Any director tackling A Midsummer Night's Dream has to decide what sort of play it is: a deeply dark study of sexuality or a broad rustic comedy. Over the past few years, the RSC has cornered the market in psychological explorations of our sexual impulses. Regent’s Park artistic director, Ian Talbot, knows his audience and there’s about as much chance of there being anything to offend schoolchildren as there is as finding Cliff Richard in a brothel.
But this year’s Open Air Dream isn’t quite the traditional fairy fantasy to delight the picnickers. There are no fey and winsome fairies here, but rather dirt-smeared, shaven-headed punks, revelling in mischief. In particular, we can see how Mark Hilton’s rough, hyperactive Yorkshire-accented Puck is so widely regarded as a “knavish sprite” as he trips up Quince and looks delighted at the mayhem he’s caused.
If a production aims to draw out the humour, it’s essential that the Rude Mechanicals are funny. Here is a definite plus; you get a real sense of companionship between them, as if they know each other’s quirks and foibles. The standout performance is Christopher Godwin’s harassed Quince, eager to play the stage director but hopelessly afflicted by stage fright when before the court.
It was a bold move to cast Russ Abbot, in his first-ever Shakespearean role, as Bottom. On the whole, it works. While the ‘Bottom’s Dream’ speech sounds more like the recitation of a shopping list than an exposition of wonder, as you’d expect from this veteran funnyman, the comedy is better handled. And the Pyramus and Thisbe play is excellently done. There’s also a strong Theseus from Terence Wilton, an army man through and through, with a nice line in barrack-room humour.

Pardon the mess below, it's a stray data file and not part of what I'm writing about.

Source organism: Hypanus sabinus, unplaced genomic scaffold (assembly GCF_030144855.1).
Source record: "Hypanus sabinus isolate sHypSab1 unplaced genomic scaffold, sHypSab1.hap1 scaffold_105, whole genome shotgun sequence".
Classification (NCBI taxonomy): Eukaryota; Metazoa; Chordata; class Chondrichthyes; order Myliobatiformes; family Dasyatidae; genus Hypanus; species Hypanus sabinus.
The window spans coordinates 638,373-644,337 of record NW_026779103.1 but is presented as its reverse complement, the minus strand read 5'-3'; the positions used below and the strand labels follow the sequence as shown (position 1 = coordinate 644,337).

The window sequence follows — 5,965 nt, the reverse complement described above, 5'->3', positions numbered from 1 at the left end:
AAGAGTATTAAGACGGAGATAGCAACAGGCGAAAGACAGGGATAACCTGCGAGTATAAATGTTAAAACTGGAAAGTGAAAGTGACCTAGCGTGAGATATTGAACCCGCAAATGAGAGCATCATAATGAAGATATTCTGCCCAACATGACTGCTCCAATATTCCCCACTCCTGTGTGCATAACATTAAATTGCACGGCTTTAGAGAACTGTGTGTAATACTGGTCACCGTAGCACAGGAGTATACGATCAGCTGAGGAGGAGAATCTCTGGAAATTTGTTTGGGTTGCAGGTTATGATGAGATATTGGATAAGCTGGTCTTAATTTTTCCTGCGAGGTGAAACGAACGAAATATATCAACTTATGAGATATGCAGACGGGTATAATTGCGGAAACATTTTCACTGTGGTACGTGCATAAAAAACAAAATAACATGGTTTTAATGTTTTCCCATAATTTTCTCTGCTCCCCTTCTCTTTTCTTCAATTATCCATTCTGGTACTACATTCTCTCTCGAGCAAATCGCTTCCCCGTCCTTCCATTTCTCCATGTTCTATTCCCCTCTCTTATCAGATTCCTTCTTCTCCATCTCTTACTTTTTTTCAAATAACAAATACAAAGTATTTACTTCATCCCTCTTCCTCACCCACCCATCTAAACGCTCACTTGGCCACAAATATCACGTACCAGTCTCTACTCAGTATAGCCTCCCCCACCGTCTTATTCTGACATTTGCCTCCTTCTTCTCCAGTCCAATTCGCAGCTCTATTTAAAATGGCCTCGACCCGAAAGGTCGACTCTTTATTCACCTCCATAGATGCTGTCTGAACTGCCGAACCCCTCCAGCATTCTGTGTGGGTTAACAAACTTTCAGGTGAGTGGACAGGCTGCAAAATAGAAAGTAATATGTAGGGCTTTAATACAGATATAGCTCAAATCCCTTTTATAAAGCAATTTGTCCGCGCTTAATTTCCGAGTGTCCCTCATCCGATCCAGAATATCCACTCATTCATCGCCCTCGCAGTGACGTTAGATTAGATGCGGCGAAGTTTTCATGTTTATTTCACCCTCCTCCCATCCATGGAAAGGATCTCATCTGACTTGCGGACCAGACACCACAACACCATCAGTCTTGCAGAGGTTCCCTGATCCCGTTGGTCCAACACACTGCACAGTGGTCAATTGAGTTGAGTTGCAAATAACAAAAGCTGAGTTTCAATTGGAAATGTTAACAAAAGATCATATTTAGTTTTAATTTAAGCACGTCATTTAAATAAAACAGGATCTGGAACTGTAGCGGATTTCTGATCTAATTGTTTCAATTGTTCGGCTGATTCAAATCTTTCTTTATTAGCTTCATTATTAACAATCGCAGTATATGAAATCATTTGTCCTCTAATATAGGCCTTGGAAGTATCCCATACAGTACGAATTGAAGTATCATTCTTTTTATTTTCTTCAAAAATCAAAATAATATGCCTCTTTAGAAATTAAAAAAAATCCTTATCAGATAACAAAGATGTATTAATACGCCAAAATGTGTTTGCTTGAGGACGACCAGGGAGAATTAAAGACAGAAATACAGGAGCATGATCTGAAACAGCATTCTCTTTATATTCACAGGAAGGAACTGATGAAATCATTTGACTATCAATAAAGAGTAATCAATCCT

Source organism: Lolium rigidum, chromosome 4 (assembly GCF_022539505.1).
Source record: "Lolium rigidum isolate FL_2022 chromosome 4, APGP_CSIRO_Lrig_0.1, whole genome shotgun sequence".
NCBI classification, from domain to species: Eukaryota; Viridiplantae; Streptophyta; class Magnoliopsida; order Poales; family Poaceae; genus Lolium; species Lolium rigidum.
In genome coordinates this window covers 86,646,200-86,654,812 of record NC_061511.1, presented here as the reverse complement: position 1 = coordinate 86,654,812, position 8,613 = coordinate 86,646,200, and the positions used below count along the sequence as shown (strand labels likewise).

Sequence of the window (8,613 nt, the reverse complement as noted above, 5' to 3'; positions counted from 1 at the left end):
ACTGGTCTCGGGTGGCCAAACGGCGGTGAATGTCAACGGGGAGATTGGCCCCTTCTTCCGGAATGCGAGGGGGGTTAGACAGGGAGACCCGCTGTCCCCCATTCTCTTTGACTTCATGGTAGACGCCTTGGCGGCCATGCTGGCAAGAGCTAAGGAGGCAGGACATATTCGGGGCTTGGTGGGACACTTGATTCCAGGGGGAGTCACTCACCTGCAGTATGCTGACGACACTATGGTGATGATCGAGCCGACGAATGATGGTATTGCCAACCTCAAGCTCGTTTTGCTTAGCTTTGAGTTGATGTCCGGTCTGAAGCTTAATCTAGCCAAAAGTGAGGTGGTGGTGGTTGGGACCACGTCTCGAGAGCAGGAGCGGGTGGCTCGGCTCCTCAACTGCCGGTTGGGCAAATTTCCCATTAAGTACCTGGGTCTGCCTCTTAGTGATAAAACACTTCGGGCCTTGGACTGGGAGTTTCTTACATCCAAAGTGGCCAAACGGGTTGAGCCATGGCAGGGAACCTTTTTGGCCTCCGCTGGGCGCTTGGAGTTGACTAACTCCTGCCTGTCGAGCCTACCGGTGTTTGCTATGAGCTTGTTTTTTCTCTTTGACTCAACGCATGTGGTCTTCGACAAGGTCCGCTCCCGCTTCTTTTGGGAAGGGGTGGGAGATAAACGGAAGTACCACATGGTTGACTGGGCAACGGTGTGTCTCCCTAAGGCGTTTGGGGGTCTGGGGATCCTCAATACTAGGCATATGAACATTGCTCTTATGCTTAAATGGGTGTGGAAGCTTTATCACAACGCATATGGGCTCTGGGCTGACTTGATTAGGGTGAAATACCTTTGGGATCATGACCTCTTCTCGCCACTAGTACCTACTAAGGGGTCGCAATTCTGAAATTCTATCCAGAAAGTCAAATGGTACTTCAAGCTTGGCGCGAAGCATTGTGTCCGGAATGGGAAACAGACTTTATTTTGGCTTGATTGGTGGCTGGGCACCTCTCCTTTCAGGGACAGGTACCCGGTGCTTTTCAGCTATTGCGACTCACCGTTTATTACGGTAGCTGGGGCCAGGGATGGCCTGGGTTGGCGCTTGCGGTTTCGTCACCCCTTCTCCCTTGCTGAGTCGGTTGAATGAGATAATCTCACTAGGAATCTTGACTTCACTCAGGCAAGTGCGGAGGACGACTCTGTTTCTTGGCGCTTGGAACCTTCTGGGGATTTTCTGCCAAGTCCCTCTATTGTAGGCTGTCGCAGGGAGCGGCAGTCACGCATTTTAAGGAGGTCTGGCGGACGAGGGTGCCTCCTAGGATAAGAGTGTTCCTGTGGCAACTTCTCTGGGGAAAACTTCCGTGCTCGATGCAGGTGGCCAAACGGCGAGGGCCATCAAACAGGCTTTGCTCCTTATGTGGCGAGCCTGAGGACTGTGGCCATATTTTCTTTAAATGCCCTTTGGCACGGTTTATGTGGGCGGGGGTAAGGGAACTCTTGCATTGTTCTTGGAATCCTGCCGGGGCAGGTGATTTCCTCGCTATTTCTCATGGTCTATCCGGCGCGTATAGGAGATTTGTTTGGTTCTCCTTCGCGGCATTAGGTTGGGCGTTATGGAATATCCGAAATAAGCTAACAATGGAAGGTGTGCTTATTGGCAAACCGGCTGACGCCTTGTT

The young lovers are too often a weak point in any Dream, but the ones on offer here are more believable. I especially like Annette McLaughlin’s love-struck Helena. When she says to Demetrius “Your virtue is my privilege”, it sounds more like a sexual plea than an assertion of her belief in his decency.
Sophie Bould’s Hermia is more feisty than usual, although Jordan Frieda’s Lysander seems to imagine that he’s shouting the instructions on a storm-tossed trawler than addressing his lover. Nor am I much impressed by Keith Dunphy and Lauren Ward as Oberon and Titania. There’s little evidence of the sexual passion that lies latent at the start of the play and their reconciliation seems lukewarm as a result.
However, there are lovely touches elsewhere in Talbot’s production – for example, Snug’s eagerness to hand out business cards when he addresses the Athenian court and Quince’s handling of the hopeless Snout’s attempts to play Thisbe.
This is a good production for those who like their Dreams funny and captivating. While some connoisseurs of the play may prefer the humour tempered with more darkness, there’s no denying that this is an entertaining evening for all.
- Maxwell Cooter